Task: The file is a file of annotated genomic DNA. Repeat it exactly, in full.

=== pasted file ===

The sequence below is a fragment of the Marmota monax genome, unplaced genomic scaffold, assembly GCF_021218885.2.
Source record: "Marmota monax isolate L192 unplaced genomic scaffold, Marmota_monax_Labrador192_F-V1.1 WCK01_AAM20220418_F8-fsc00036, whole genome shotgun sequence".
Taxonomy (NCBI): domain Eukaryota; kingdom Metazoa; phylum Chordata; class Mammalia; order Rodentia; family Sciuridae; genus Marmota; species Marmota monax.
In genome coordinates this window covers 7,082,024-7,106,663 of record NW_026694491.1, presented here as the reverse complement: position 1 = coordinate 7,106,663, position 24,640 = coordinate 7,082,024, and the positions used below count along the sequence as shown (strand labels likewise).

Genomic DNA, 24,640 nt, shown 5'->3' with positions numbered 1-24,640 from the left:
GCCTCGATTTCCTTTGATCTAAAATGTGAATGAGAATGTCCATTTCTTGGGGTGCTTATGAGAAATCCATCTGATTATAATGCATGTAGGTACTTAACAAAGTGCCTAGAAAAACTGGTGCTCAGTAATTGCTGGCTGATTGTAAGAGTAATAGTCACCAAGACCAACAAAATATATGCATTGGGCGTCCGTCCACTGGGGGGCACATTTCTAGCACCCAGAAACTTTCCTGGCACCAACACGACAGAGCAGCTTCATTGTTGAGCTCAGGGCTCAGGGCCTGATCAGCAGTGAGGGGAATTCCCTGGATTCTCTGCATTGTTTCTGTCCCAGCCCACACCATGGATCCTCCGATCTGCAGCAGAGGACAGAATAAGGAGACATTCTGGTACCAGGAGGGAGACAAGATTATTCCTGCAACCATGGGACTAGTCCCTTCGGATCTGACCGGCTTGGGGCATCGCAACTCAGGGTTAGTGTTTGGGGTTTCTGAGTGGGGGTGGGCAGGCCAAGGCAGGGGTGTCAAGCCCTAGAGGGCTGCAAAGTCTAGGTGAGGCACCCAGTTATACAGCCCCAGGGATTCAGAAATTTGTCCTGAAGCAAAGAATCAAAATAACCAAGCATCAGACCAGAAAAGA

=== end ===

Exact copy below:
The sequence below is a fragment of the Marmota monax genome, unplaced genomic scaffold, assembly GCF_021218885.2.
Source record: "Marmota monax isolate L192 unplaced genomic scaffold, Marmota_monax_Labrador192_F-V1.1 WCK01_AAM20220418_F8-fsc00036, whole genome shotgun sequence".
Taxonomy (NCBI): domain Eukaryota; kingdom Metazoa; phylum Chordata; class Mammalia; order Rodentia; family Sciuridae; genus Marmota; species Marmota monax.
In genome coordinates this window covers 7,082,024-7,106,663 of record NW_026694491.1, presented here as the reverse complement: position 1 = coordinate 7,106,663, position 24,640 = coordinate 7,082,024, and the positions used below count along the sequence as shown (strand labels likewise).

Genomic DNA, 24,640 nt, shown 5'->3' with positions numbered 1-24,640 from the left:
GCCTCGATTTCCTTTGATCTAAAATGTGAATGAGAATGTCCATTTCTTGGGGTGCTTATGAGAAATCCATCTGATTATAATGCATGTAGGTACTTAACAAAGTGCCTAGAAAAACTGGTGCTCAGTAATTGCTGGCTGATTGTAAGAGTAATAGTCACCAAGACCAACAAAATATATGCATTGGGCGTCCGTCCACTGGGGGGCACATTTCTAGCACCCAGAAACTTTCCTGGCACCAACACGACAGAGCAGCTTCATTGTTGAGCTCAGGGCTCAGGGCCTGATCAGCAGTGAGGGGAATTCCCTGGATTCTCTGCATTGTTTCTGTCCCAGCCCACACCATGGATCCTCCGATCTGCAGCAGAGGACAGAATAAGGAGACATTCTGGTACCAGGAGGGAGACAAGATTATTCCTGCAACCATGGGACTAGTCCCTTCGGATCTGACCGGCTTGGGGCATCGCAACTCAGGGTTAGTGTTTGGGGTTTCTGAGTGGGGGTGGGCAGGCCAAGGCAGGGGTGTCAAGCCCTAGAGGGCTGCAAAGTCTAGGTGAGGCACCCAGTTATACAGCCCCAGGGATTCAGAAATTTGTCCTGAAGCAAAGAATCAAAATAACCAAGCATCAGACCAGAAAAGA